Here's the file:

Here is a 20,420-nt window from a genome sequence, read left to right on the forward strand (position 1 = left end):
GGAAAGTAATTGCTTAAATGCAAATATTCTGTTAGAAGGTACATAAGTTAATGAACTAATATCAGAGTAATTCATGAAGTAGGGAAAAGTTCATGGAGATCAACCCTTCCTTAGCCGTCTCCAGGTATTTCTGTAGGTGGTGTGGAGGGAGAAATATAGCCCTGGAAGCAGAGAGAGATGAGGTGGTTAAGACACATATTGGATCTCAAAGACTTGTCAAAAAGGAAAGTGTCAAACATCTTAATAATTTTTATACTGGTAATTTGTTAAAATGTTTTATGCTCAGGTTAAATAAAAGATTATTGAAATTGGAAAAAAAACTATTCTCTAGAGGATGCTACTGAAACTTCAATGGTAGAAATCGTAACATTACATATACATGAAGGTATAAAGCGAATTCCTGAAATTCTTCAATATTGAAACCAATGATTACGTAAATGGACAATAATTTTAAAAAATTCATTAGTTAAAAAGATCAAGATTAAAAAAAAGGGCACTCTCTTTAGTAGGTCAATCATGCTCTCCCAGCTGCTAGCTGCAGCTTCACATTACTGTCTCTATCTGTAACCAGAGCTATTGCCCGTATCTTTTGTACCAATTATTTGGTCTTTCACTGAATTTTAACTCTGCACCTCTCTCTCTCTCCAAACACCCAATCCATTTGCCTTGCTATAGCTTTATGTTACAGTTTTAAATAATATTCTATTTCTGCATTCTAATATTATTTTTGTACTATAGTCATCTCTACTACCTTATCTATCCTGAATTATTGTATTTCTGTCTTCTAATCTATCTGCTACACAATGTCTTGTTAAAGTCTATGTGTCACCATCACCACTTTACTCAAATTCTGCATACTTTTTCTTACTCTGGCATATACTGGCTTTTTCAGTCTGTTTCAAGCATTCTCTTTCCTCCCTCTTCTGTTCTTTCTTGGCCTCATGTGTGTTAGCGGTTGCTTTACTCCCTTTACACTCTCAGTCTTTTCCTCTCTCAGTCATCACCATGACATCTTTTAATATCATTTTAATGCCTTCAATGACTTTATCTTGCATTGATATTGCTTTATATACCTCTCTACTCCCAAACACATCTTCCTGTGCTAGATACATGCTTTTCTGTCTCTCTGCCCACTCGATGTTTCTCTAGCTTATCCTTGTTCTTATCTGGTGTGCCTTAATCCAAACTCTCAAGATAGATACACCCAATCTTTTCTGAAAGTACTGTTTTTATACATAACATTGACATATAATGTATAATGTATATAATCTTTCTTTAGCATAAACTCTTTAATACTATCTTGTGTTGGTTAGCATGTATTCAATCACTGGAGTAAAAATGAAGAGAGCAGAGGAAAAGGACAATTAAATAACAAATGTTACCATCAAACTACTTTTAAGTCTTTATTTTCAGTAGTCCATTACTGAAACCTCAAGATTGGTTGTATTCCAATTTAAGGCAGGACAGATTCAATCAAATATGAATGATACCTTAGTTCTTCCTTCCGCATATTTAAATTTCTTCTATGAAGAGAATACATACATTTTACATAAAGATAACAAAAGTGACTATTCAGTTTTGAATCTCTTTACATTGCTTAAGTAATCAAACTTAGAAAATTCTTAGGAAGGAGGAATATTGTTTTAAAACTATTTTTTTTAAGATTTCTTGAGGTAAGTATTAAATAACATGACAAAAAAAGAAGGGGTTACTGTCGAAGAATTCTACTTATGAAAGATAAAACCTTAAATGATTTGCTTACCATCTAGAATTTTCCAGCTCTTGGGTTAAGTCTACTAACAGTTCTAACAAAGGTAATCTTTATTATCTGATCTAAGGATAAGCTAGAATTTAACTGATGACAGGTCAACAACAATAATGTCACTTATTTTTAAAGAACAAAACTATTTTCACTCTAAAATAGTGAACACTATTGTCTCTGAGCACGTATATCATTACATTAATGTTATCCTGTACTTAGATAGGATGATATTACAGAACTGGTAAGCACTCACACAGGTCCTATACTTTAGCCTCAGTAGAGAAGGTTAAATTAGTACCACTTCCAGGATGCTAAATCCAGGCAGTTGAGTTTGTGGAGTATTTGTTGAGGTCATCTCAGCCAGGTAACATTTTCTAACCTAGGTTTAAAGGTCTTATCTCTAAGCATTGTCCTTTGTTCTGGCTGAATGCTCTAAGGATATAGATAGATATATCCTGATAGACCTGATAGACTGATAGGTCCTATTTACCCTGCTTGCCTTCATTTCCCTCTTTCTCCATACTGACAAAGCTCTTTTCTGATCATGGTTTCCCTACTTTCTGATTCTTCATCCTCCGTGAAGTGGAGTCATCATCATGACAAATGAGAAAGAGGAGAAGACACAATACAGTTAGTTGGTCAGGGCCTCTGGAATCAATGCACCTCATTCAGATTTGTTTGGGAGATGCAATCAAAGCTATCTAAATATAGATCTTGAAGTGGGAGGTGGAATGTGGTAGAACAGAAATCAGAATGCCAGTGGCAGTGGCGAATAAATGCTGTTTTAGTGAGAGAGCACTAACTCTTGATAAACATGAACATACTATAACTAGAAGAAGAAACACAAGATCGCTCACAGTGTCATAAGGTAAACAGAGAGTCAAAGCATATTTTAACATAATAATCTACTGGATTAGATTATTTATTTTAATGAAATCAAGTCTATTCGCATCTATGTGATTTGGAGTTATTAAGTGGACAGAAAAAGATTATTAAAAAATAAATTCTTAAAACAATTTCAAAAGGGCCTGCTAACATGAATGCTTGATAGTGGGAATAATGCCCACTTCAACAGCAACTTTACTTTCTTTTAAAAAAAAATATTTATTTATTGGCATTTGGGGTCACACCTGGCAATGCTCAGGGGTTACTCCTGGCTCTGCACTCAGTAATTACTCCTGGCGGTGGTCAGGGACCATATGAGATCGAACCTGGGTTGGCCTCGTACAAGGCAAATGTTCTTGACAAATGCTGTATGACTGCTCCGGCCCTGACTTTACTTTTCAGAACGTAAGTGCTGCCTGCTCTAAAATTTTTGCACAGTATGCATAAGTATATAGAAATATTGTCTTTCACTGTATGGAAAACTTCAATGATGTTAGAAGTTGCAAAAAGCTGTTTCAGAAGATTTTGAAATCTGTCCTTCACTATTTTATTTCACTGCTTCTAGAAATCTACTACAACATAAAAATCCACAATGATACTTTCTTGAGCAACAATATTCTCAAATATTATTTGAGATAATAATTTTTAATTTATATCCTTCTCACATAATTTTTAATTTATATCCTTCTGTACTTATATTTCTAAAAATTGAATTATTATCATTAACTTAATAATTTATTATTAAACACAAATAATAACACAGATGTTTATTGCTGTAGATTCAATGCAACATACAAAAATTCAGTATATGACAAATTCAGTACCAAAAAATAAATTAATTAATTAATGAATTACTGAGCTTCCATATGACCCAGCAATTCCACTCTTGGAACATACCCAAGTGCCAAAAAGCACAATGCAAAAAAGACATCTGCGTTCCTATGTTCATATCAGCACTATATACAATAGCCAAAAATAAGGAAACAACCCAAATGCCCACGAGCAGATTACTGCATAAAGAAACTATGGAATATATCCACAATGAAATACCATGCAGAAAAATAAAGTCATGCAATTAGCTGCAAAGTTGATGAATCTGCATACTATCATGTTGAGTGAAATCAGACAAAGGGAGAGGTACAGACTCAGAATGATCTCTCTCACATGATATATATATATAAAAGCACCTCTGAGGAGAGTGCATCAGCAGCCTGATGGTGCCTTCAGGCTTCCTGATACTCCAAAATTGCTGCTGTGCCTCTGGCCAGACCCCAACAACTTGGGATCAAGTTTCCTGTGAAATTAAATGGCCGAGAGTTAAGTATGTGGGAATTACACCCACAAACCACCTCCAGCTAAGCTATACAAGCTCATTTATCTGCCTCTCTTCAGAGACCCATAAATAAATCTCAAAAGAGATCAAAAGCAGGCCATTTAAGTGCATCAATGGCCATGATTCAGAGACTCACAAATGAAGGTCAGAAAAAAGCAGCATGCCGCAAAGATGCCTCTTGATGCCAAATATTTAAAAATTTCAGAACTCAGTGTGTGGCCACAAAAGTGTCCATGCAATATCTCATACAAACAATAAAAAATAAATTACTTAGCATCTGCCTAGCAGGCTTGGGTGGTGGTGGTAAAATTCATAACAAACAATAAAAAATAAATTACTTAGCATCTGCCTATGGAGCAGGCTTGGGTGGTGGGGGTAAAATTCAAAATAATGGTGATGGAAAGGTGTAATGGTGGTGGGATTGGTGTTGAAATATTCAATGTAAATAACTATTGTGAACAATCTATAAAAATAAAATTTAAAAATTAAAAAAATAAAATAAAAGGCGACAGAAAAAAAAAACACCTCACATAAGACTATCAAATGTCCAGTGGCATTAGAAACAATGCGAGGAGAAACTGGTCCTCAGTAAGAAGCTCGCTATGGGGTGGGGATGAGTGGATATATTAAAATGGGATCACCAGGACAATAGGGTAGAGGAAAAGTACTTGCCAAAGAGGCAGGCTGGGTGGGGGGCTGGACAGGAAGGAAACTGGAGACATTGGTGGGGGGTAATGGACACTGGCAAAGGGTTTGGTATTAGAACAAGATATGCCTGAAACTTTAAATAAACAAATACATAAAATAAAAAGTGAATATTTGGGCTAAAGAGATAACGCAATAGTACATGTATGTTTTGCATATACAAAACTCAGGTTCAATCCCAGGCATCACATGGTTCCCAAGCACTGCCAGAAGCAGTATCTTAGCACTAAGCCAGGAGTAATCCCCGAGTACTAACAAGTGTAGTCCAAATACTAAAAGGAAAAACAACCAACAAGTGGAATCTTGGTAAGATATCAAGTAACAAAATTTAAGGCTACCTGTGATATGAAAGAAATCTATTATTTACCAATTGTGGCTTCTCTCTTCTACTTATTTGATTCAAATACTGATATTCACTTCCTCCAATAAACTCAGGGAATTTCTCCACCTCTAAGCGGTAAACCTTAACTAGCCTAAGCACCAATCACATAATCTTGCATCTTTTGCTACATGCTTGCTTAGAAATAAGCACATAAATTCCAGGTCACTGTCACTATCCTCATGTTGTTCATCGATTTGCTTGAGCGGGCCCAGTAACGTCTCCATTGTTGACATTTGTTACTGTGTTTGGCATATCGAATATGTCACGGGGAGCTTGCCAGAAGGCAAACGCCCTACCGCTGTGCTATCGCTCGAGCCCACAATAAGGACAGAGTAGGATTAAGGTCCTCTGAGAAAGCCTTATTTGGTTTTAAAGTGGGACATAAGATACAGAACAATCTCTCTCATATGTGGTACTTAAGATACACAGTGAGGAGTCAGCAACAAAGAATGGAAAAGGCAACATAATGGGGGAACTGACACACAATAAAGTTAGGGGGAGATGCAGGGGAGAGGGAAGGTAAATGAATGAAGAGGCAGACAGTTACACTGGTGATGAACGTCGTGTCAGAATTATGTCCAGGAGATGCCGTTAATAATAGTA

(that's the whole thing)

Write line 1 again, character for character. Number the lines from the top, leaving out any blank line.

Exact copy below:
Here is a 20,420-nt window from a genome sequence, read left to right on the forward strand (position 1 = left end):